JES­SICA JONES

Darker than Dare­devil

SFX: The Sci-Fi and Fantasy Magazine - - Contents - Will Salmon

Marvel’s lat­est net­flix show.

re­leased OUT NOW! 2015 | N/a | avail­able to stream Showrun­ner Melissa rosen­berg Cast Krys­ten rit­ter, david Ten­nant, Car­rie-anne Moss, Mike Colter, rachael Tay­lor, Wil Traval

Dare­devil had it easy. The Man With­out Fear’s Net­flix se­ries may have seemed like a gam­ble at the time – to the main­stream au­di­ence the char­ac­ter was a knock­off Bat­man with a failed Ben Af­fleck movie be­hind him – but, well, at least he had a movie.

Jes­sica Jones, by con­trast, is based on a more ob­scure comic than any so far adapted by Marvel, DC, Fox or Sony. Its tit­u­lar lead (Krys­ten Rit­ter) is an­other su­per­pow­ered hero, but she doesn’t have an ex­cit­ing vis­ual, se­cret iden­tity or spe­cial train­ing. In­stead, she’s a broke bor­der­line al­co­holic who tried us­ing her su­per-strength to help peo­ple but failed badly. Now she scratches a liv­ing as a pri­vate in­ves­ti­ga­tor in New York. Her front door is pan­elled with card­board, her neigh­bours are junkies and weird (pos­si­bly in­ces­tu­ous) twins and she’s gen­er­ally hav­ing a pretty lousy time of it. And then an old enemy, Kil­grave (David Ten­nant), comes back into her life – and things get a lot worse...

Kil­grave also has pow­ers – the abil­ity to con­trol minds – and he pre­vi­ously used them on Jes­sica, forc­ing her to be his ac­com­plice, oc­ca­sional hit-woman and, yes, his lover. The full, hor­ri­ble im­pli­ca­tions of that are not shied away from – in fact, the show’s en­tire 13-episode run is fo­cused on it. Kil­grave is the ul­ti­mate abu­sive ex and, un­am­bigu­ously, a rapist (though smartly the show never shows this). He tries to charm and woo Jes­sica with con­trived acts of chivalry and, when they don’t work, he stalks her and be­gins to dis­man­tle her world. The show puts his pow­ers to in­ven­tively hor­ri­ble use – episode one ends with a girl be­ing forced to mur­der her own par­ents in cold blood – but strip them away and he would still be a ter­ri­fy­ing and recog­nis­able preda­tor. For its first few episodes, Jes­sica Jones feels more like a hor­ror show than some­thing that ex­ists in the same uni­verse as Rocket Rac­coon.

Hap­pily, it’s not too long be­fore Jes­sica de­cides to take the fight to Kil­grave and the se­ries grows into a taut thriller with both sides gain­ing and los­ing the ad­van­tage as the body count racks up. Rit­ter is ter­rific in the lead role, all shad­owy eyes, snark (“I don’t give a bag of dicks what kinky shit you’re into, just be into it qui­etly”) and flashes of vul­ner­a­bil­ity. And while she’s clearly the hero, the show doesn’t paint her as whiter-than-white – she does some pretty sus­pect things in the pur­suit of bring­ing Kil­grave down.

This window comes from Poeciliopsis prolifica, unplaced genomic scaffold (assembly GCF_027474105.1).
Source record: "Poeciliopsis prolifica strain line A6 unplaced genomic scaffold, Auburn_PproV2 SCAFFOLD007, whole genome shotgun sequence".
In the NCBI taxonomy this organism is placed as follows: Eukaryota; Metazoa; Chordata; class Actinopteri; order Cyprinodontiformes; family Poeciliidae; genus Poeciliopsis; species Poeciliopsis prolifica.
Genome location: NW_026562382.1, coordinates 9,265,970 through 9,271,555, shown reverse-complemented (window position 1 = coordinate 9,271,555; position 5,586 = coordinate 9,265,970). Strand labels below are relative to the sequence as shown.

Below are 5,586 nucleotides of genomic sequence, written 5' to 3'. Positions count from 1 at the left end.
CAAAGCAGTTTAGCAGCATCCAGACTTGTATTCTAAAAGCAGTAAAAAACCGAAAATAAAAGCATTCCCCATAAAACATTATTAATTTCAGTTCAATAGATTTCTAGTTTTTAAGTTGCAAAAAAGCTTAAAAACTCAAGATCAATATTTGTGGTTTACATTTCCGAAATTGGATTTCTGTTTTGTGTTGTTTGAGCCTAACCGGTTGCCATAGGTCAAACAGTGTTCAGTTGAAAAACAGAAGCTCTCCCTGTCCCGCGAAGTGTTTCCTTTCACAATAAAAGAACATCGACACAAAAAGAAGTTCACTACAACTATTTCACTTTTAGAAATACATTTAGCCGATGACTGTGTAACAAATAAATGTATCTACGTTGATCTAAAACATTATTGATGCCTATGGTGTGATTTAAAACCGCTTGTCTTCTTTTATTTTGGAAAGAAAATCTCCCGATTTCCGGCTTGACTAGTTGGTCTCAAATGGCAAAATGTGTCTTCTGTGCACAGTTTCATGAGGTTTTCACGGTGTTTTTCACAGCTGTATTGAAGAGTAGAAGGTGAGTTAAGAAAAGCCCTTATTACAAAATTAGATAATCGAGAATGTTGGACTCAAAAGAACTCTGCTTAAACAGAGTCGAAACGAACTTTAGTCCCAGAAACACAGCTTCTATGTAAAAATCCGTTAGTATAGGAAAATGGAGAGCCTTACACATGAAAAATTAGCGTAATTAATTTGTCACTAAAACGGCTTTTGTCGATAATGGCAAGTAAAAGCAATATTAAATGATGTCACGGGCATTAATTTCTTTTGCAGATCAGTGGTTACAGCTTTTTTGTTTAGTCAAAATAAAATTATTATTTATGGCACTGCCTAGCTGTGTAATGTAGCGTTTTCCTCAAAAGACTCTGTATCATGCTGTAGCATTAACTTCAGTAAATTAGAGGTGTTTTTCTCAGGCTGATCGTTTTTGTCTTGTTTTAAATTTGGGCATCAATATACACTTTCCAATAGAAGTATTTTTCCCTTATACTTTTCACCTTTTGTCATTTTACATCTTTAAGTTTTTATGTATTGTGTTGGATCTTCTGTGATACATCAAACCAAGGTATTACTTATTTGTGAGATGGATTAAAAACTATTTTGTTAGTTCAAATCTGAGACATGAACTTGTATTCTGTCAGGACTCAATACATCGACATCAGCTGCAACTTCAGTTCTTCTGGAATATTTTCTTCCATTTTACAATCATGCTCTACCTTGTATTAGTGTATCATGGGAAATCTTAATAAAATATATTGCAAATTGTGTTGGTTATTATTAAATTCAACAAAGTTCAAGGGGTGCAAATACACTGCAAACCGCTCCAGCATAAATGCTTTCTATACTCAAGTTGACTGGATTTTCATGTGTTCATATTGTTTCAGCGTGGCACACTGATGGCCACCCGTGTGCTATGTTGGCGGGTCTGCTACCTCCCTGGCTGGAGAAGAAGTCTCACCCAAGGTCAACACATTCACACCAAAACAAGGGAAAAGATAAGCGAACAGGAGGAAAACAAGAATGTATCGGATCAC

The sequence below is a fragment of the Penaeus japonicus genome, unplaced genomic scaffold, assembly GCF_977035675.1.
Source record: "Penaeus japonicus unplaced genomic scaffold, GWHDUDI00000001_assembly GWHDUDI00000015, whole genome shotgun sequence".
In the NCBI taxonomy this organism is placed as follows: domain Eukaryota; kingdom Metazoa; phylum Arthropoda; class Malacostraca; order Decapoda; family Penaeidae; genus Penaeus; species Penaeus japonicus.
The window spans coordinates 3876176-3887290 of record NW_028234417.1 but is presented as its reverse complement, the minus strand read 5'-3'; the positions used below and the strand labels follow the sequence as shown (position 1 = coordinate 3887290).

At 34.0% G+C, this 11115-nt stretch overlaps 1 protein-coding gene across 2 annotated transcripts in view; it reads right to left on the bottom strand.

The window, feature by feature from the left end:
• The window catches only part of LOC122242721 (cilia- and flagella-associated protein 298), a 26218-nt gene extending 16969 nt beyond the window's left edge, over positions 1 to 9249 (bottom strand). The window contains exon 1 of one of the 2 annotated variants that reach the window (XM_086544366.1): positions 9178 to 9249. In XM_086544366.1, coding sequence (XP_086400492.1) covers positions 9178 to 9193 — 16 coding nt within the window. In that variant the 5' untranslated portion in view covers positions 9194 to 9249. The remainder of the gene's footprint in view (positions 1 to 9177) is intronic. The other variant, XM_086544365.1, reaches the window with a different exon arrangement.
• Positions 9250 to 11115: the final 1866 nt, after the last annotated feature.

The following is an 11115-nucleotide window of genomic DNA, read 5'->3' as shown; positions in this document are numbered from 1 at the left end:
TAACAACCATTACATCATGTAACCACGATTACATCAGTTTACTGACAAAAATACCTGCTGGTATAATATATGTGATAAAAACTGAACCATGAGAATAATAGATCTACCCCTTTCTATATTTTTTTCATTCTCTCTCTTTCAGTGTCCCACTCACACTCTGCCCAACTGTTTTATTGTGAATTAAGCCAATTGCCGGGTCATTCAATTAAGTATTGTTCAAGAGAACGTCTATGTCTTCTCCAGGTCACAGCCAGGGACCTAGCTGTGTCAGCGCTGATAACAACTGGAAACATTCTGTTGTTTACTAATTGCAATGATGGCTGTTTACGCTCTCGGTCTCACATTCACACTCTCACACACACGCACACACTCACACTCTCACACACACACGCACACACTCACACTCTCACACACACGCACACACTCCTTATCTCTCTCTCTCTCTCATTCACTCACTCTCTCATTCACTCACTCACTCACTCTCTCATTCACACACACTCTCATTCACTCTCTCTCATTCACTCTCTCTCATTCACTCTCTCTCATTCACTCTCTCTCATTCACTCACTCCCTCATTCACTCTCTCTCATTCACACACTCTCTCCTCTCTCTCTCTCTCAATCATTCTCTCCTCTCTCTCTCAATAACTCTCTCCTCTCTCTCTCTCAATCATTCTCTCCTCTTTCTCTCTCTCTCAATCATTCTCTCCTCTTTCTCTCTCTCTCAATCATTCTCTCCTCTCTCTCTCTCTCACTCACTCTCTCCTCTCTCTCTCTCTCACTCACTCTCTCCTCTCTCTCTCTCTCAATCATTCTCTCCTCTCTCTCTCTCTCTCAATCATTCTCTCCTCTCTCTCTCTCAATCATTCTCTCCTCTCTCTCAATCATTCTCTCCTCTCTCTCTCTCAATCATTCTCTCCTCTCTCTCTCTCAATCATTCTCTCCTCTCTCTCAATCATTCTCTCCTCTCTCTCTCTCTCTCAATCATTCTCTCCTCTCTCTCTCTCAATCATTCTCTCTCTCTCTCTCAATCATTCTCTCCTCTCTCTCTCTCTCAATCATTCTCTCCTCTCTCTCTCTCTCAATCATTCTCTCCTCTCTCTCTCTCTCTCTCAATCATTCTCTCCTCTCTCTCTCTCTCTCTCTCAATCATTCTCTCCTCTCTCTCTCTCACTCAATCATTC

Rit­ter is backed up by a fine sup­port­ing cast. Ten­nant plays Kil­grave with in­sid­i­ous charm (he’s even do­ing his Doc­tor voice), Car­rie-Anne Moss is steely as Hog­a­rth, Jes­sica’s shady some­time em­ployer, while Rachael Tay­lor’s

Thrillingly vis­ceral and fright­en­ing, but not ni­hilis­tic

Patsy is this show’s Foggy, bring­ing some much-needed warmth and hu­mour. Then there’s Mike Colter as Luke Cage. It’s an ex­cel­lent bit of cast­ing, and Colter will no doubt kill it as the lead in his own show. Still, it’s a bit of a shame that he’s not in­tro­duced later in the run. Bring­ing in an­other su­per­hero right at the start does slightly take away from Jes­sica’s unique­ness.

There are other nig­gles. The theme mu­sic, with its wah-wah gui­tar, is baf­flingly aw­ful. A few clumsy ref­er­ences to the Avengers feel like un­nec­es­sary nods to the canon. And some of the B-sto­ries don’t quite work – the on­go­ing feud be­tween Hog­a­rth and her ex-wife is dull, and a last-minute twist with NYPD cop Simp­son (Wil Traval) comes out of the blue and goes nowhere very in­ter­est­ing, pre­sum­ably set­ting up events for a sec­ond sea­son.

Th­ese are mi­nor gripes, though, be­cause Jes­sica Jones is an oth­er­wise re­mark­able pro­gramme. It’s shot through with com­pas­sion and in­tel­li­gence, with even mi­nor char­ac­ters grow­ing over the course of the 13 episodes. It’s thrillingly vis­ceral (es­pe­cially the bit with the shears…) and fright­en­ing, but not child­ishly ni­hilis­tic. This is a world where ter­ri­ble things hap­pen, but where flawed peo­ple can make a pos­i­tive dif­fer­ence. And while the big-screen MCU has been slow to ac­knowl­edge its fe­male he­roes, this is a show that puts the lives of three en­tirely be­liev­able women front and cen­tre. With this and

Dare­devil, Net­flix is now making the best genre shows on TV.

Does Luke Cage’s bar look fa­mil­iar? Croc­o­dile Dundee goosed a trans­ves­tite at the same lo­ca­tion (108 av­enue B, NYC).

“How dare you put ‘clean-shaven’ on your Zoosk pro­file?!”

Kil­grave does his best to pre­tend he hasn’t no­ticed a chug­ger.

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